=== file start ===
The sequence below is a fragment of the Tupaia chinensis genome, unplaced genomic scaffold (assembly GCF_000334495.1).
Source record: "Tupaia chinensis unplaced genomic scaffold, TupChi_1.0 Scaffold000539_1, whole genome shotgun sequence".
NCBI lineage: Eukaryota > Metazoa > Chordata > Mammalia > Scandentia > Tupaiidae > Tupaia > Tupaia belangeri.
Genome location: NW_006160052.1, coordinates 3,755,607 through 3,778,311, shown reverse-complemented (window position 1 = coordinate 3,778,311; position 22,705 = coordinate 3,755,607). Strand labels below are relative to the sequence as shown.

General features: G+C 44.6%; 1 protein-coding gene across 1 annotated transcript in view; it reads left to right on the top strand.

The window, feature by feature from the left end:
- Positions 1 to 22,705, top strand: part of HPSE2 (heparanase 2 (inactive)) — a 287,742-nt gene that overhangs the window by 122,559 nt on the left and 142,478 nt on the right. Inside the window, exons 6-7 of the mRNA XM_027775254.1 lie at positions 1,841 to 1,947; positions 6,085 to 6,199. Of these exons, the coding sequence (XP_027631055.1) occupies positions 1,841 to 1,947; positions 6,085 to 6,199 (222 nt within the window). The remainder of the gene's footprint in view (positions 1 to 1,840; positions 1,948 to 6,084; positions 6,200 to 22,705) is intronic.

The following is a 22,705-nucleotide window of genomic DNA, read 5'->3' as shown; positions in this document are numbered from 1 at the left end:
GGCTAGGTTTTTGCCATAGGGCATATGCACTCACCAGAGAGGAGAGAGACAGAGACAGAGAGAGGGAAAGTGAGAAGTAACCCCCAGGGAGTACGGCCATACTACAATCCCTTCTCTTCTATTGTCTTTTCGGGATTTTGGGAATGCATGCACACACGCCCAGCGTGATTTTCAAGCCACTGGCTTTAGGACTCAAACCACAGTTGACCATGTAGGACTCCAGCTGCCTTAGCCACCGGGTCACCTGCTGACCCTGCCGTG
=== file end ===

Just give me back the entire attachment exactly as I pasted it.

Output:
The sequence below is a fragment of the Tupaia chinensis genome, unplaced genomic scaffold (assembly GCF_000334495.1).
Source record: "Tupaia chinensis unplaced genomic scaffold, TupChi_1.0 Scaffold000539_1, whole genome shotgun sequence".
NCBI lineage: Eukaryota > Metazoa > Chordata > Mammalia > Scandentia > Tupaiidae > Tupaia > Tupaia belangeri.
Genome location: NW_006160052.1, coordinates 3,755,607 through 3,778,311, shown reverse-complemented (window position 1 = coordinate 3,778,311; position 22,705 = coordinate 3,755,607). Strand labels below are relative to the sequence as shown.

General features: G+C 44.6%; 1 protein-coding gene across 1 annotated transcript in view; it reads left to right on the top strand.

The window, feature by feature from the left end:
- Positions 1 to 22,705, top strand: part of HPSE2 (heparanase 2 (inactive)) — a 287,742-nt gene that overhangs the window by 122,559 nt on the left and 142,478 nt on the right. Inside the window, exons 6-7 of the mRNA XM_027775254.1 lie at positions 1,841 to 1,947; positions 6,085 to 6,199. Of these exons, the coding sequence (XP_027631055.1) occupies positions 1,841 to 1,947; positions 6,085 to 6,199 (222 nt within the window). The remainder of the gene's footprint in view (positions 1 to 1,840; positions 1,948 to 6,084; positions 6,200 to 22,705) is intronic.

The following is a 22,705-nucleotide window of genomic DNA, read 5'->3' as shown; positions in this document are numbered from 1 at the left end:
GGCTAGGTTTTTGCCATAGGGCATATGCACTCACCAGAGAGGAGAGAGACAGAGACAGAGAGAGGGAAAGTGAGAAGTAACCCCCAGGGAGTACGGCCATACTACAATCCCTTCTCTTCTATTGTCTTTTCGGGATTTTGGGAATGCATGCACACACGCCCAGCGTGATTTTCAAGCCACTGGCTTTAGGACTCAAACCACAGTTGACCATGTAGGACTCCAGCTGCCTTAGCCACCGGGTCACCTGCTGACCCTGCCGTG